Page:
However I still felt that some of the more subtle benefits were missing from this inventory. Then one friend came back with an extremely eloquent response and I couldn’t resist including it here as I just don’t think I could have said it any better myself:

As promised here are some of my thoughts about why I started practising yoga.

(C) 2014 DAN KENNEDY.I started becoming more health conscious a few years ago when working at the hospital. It was a revelatory experience to see what the long-term effects of bad lifestyle choices actually were. The hospital was a stressful job, which put a lot of strain on me mentally and physically. Treating very sick people, wearing the lead coats (my friend worked in an X-ray unit) for long periods of time and extra hours to make ends meet started taking its toll. My back was suffering and my mental health was taking a knock. I was becoming aware of the possible long-term effects for myself of having a “dead end” job, which was causing me so much stress and physical discomfort. So I started taking better care of myself, stopped smoking, started eating better and exercising more regularly. I decided to place particular emphasis on strengthening my back. I started practicing yoga, some pilates and doing some meditation. After a few months a friend introduced me to Ashtanga yoga. The combination of the breathing and movement felt similar to the meditation exercises I had been practicing added to the “workout” dvds that I had been trying. It was like killing two birds with one stone or as one teacher describes it “meditation in movement”.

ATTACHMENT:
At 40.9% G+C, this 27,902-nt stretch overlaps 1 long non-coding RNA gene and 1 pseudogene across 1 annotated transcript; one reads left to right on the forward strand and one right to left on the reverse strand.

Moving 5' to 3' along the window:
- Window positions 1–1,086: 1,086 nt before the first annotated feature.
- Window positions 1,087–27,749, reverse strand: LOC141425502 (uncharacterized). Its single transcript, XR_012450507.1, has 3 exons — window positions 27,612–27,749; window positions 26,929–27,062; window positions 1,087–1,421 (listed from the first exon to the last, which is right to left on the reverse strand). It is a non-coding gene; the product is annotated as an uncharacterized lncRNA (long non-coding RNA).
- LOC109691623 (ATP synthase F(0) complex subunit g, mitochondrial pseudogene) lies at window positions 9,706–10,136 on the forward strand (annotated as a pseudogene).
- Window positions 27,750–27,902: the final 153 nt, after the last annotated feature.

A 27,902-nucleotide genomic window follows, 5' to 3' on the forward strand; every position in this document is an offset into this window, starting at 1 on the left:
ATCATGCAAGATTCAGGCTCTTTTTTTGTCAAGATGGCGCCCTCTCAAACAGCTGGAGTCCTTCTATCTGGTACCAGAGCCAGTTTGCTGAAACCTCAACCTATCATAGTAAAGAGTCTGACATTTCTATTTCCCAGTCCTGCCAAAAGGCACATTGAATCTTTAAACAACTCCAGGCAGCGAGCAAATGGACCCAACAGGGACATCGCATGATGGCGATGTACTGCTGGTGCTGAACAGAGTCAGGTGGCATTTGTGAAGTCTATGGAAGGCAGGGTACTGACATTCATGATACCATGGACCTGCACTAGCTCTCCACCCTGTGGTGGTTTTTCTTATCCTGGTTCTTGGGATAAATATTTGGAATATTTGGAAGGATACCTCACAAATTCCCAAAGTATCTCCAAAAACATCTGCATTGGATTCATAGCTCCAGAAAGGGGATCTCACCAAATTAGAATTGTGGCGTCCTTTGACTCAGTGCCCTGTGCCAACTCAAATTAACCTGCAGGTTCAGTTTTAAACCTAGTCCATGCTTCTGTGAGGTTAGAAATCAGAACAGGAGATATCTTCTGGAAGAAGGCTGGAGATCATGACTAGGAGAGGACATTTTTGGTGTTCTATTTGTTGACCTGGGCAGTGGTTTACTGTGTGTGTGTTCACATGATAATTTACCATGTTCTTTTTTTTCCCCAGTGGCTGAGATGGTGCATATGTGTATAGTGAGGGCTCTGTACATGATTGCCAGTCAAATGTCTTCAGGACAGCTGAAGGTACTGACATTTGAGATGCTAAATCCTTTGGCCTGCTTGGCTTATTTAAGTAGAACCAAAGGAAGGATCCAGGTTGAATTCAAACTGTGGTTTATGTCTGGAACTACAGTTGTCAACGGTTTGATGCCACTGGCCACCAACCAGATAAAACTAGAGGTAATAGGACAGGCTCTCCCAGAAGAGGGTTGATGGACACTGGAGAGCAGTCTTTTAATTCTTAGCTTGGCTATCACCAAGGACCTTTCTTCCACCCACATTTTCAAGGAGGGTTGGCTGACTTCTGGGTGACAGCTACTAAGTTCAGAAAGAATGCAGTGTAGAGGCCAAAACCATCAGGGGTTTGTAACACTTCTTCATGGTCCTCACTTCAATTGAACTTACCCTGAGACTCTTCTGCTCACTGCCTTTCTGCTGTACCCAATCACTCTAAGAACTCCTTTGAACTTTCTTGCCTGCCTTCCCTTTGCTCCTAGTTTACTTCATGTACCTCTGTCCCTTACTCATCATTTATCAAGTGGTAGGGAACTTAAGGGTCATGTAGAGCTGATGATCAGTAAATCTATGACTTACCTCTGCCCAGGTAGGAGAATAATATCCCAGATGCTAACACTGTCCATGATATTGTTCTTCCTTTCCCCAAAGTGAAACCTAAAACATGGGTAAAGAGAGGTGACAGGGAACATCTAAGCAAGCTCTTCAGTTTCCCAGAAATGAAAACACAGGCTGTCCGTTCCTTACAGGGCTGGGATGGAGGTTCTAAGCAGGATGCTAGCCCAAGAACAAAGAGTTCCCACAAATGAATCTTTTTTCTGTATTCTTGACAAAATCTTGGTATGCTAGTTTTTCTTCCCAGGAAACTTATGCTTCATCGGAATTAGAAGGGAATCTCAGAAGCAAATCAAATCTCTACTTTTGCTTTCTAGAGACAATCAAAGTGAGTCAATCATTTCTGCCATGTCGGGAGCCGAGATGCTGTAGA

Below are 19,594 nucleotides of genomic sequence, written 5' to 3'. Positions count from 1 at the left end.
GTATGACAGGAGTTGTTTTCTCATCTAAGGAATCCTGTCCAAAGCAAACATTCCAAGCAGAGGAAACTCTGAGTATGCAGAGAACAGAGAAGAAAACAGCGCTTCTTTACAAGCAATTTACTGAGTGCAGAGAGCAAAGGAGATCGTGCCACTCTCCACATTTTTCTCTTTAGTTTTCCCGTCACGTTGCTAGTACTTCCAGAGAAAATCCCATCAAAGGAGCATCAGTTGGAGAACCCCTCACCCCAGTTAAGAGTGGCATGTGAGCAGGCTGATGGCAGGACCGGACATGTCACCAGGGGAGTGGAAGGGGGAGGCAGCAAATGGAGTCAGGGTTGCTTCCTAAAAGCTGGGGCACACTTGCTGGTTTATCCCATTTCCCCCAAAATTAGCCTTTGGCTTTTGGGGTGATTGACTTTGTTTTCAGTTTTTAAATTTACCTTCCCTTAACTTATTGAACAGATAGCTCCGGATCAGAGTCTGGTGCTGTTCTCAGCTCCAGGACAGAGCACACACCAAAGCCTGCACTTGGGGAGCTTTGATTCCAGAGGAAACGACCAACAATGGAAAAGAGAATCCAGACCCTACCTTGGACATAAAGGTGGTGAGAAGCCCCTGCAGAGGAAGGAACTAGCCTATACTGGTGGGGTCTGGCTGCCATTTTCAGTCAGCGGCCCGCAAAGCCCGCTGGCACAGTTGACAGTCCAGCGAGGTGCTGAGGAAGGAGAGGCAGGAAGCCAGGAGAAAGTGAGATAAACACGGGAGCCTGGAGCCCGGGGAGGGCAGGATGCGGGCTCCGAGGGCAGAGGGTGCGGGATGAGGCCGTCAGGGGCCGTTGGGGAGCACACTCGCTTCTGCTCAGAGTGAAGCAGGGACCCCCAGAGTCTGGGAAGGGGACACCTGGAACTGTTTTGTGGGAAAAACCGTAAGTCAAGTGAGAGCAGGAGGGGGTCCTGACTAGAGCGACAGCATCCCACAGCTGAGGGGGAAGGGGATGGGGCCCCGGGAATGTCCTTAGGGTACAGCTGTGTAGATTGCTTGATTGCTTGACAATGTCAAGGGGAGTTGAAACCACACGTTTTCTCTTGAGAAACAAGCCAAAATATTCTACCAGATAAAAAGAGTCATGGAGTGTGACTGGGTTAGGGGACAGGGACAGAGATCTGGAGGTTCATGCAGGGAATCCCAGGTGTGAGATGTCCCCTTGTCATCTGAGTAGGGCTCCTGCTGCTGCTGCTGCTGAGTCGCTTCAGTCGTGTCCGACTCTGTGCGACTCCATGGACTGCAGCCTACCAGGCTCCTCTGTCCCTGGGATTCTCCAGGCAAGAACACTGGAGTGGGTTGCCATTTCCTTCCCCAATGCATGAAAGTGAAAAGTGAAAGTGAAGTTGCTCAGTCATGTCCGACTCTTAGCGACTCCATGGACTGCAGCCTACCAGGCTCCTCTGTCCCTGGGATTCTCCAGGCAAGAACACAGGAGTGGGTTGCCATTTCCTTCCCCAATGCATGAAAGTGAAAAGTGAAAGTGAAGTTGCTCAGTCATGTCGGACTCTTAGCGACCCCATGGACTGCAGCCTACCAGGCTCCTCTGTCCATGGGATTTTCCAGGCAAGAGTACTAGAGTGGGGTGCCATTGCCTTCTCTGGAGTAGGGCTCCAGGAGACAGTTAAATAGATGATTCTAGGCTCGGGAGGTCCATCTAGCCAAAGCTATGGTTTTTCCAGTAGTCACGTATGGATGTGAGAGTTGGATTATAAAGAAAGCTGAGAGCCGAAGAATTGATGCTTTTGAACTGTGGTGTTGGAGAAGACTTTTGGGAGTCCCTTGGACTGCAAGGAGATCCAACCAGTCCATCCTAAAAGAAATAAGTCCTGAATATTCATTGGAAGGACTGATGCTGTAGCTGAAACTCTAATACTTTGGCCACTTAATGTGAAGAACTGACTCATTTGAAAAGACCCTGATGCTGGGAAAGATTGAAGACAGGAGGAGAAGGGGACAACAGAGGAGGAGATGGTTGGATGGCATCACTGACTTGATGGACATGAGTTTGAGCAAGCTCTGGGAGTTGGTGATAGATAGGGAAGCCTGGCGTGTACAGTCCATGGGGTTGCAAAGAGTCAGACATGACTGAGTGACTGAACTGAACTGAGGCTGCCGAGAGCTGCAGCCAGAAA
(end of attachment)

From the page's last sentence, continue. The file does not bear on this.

Since then I have been practising regularly starting with once a week, working up to two, then 3 and now 4-5 times a week. I feel stronger physically and mentally, more resilient to change and able to cope with stress. The odd thing is that I am still in a “dead end” job: stressful, sitting at a desk all day or spending hours on my daily commute; but I now find that I can cope with it better. The time on the mat offers a space for release both physically and mentally. I have learnt to mind my posture so I don’t slouch in the car or at the desk. I have learnt to cope and manage my stress better; I could even argue that I don’t get stressed anymore!